Computer Security 'The Lulz Boat (Lulz Security)' Hacker Group Attempts to...

'The Lulz Boat (Lulz Security)' Hacker Group Attempts to Compromise 1 Million Accounts in Sony Website Attack

The Lulz Boat hacker group, previously responsible for hitting the PBS Website and posting a fake 'Tupac Still Alive' story, is back at it again only this time they set their sails destined for over 1 million user accounts on Sony's website.

Sony cannot catch a break lately getting hit with yet a second hacking attack within just the past few months. The latest hack comes after an initial attack back in April that resulted in 70 million Sony PlayStation Network Users' personal information being stolen resulting in temporarily taking down the PSN gaming network.

If you ever wondered where the more experienced hackers have been in the past few years, wonder no more because they are thriving and encouraged to take on anyone who gets in their way through any means. The hacker group dubbed 'The Lulz Boat' or 'Lulz Security', advertised its Sony hack initially on a clever ASCII character art (Figure 1. below) in a press release posted on their website. They then began to post Twitter messages about its 'Sownage' campaign, which would turn out to be an attack that compromised Sony's cache of user data. The Lulz group later posted a web address that included a data dump of Sony user data encouraging other hackers to 'tear the living shit out of it while you can; take from them everything!'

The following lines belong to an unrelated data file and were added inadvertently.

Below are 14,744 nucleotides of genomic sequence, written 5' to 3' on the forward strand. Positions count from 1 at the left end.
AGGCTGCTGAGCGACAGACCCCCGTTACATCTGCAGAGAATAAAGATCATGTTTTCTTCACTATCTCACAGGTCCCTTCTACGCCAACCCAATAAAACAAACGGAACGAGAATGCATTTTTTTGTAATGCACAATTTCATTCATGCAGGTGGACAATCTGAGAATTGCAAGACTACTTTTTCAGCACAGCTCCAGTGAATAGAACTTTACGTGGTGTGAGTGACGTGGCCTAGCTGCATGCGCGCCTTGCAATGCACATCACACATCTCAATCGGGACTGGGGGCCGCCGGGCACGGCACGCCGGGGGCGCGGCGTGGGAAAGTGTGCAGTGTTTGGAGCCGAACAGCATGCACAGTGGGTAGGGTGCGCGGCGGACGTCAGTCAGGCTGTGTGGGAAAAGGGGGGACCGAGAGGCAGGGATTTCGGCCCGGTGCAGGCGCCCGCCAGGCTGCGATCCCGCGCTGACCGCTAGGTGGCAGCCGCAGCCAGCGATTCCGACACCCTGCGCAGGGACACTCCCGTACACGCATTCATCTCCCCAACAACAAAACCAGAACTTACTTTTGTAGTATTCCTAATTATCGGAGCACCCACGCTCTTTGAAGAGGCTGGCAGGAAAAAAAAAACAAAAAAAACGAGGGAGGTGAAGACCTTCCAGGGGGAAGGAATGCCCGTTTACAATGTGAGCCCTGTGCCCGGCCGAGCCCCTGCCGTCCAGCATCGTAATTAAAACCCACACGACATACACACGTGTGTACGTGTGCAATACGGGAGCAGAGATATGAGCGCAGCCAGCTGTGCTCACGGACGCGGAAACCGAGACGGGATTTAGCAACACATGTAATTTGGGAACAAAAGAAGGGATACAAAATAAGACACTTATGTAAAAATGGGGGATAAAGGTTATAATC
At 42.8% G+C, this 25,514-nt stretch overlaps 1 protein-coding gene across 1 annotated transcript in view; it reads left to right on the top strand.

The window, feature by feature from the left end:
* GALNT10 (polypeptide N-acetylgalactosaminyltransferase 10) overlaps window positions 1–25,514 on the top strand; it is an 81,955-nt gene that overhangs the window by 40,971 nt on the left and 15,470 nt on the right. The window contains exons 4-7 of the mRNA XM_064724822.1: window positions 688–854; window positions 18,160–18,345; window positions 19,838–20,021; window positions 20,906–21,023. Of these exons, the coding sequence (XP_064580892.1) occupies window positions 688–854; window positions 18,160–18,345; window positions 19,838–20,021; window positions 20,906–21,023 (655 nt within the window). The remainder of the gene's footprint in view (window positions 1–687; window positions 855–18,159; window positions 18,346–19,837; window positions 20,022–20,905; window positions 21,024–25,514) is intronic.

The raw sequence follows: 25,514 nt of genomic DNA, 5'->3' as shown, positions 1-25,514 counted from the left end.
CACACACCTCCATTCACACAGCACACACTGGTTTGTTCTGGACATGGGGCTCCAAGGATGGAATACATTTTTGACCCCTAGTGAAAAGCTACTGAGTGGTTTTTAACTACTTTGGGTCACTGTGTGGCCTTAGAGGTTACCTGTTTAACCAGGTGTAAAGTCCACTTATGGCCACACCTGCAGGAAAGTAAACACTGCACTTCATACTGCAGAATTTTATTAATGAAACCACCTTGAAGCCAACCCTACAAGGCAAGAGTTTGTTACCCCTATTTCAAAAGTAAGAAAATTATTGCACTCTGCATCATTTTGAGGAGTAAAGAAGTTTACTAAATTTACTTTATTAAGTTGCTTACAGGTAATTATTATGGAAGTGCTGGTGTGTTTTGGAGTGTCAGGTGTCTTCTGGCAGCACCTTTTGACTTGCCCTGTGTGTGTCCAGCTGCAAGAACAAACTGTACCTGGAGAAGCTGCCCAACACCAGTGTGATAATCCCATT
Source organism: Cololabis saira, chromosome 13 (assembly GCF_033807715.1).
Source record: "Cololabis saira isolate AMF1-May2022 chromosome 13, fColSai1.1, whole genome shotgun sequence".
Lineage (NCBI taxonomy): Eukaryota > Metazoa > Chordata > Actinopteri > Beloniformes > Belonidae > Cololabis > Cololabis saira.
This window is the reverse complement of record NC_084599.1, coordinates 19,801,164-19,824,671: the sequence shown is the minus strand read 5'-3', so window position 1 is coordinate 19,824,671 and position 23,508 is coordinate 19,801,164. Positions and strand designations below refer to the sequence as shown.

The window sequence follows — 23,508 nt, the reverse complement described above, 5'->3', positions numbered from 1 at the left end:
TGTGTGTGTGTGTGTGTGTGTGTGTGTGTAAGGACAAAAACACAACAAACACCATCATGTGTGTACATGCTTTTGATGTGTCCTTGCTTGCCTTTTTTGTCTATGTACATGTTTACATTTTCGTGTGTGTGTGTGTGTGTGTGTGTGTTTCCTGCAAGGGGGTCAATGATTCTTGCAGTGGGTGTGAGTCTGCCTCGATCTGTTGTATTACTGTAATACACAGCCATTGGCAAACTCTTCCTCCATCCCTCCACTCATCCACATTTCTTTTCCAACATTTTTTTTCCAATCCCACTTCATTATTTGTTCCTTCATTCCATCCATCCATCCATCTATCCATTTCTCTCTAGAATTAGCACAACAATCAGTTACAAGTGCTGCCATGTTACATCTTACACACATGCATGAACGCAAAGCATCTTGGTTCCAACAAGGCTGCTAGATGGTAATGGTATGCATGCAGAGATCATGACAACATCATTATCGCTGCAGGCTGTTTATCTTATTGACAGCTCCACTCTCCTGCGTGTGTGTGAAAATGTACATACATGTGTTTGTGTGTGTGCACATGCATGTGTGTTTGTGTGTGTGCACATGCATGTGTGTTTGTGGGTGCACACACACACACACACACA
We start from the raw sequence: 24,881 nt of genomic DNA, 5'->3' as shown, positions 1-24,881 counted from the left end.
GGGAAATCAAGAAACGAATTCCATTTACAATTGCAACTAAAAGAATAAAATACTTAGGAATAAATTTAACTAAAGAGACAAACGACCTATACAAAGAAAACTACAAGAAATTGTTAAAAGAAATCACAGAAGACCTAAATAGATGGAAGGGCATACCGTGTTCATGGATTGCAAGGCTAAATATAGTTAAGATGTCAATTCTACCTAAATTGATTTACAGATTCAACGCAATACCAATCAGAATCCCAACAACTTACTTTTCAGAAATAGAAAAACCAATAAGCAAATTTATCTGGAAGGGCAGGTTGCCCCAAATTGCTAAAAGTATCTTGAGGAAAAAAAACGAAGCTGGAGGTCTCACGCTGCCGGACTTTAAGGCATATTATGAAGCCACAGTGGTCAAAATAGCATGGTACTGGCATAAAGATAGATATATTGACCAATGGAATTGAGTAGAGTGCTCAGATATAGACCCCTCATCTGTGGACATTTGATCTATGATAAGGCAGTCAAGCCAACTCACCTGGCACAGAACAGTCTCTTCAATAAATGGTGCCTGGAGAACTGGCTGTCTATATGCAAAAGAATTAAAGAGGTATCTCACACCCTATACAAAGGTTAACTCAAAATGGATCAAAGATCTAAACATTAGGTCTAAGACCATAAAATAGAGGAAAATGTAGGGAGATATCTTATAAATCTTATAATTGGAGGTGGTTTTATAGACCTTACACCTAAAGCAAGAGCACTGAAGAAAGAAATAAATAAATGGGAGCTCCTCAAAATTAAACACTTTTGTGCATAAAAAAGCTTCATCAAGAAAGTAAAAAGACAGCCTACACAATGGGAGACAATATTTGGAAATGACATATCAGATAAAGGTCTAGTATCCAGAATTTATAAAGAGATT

Figure 1. hacker site ASCII character art image posted on the home page during Sony website attack.

With such a bold statement, the Lulz hackers have aimed to take claim of obtaining large amounts of user data from the website. Such a blow to Sony would be devastating while they are still recuperating from an attack in April that forced Sony to take down their PlayStation gaming network virtually ceasing all online Sony PlayStation gaming activity. So far, Sony representatives have yet to confirm of any of the potentially compromised data legitimately being what Lulz claims to be admin passwords, 75,000 music codes and 3.5 million music coupons.

Powerful hacker groups, such as the Lulz group, appear to be somewhat conceded or pretentious in their actions, and rightfully so in many cases where they compromise genuine online user data. These hacker groups are able to attack websites to gather user data that may allow other hackers to break into several online accounts. You must remember, a large percentage of computer users online, as much as 88% of USA and UK online computer users revealed in a 2008 Accenture consultancy survey, repeat the use of passwords. This simply means that once a hacker is able to obtain just one online password from a computer user they could fundamentally access many other online accounts belonging to the same user.

In this day and age, it is obvious that there is no sure escape from hackers stealing information via online websites and data centers. Just look at some of the latest hacking incidents that resulted in the large amounts of online user data being compromised. With the rising number of network breaches and website hacking attacks, will you opt to utilize a different password for all of your online accounts? Have you already taken the necessary steps to keep your Gmail, Hotmail, Yahoo and other online accounts out of the reach of hackers?


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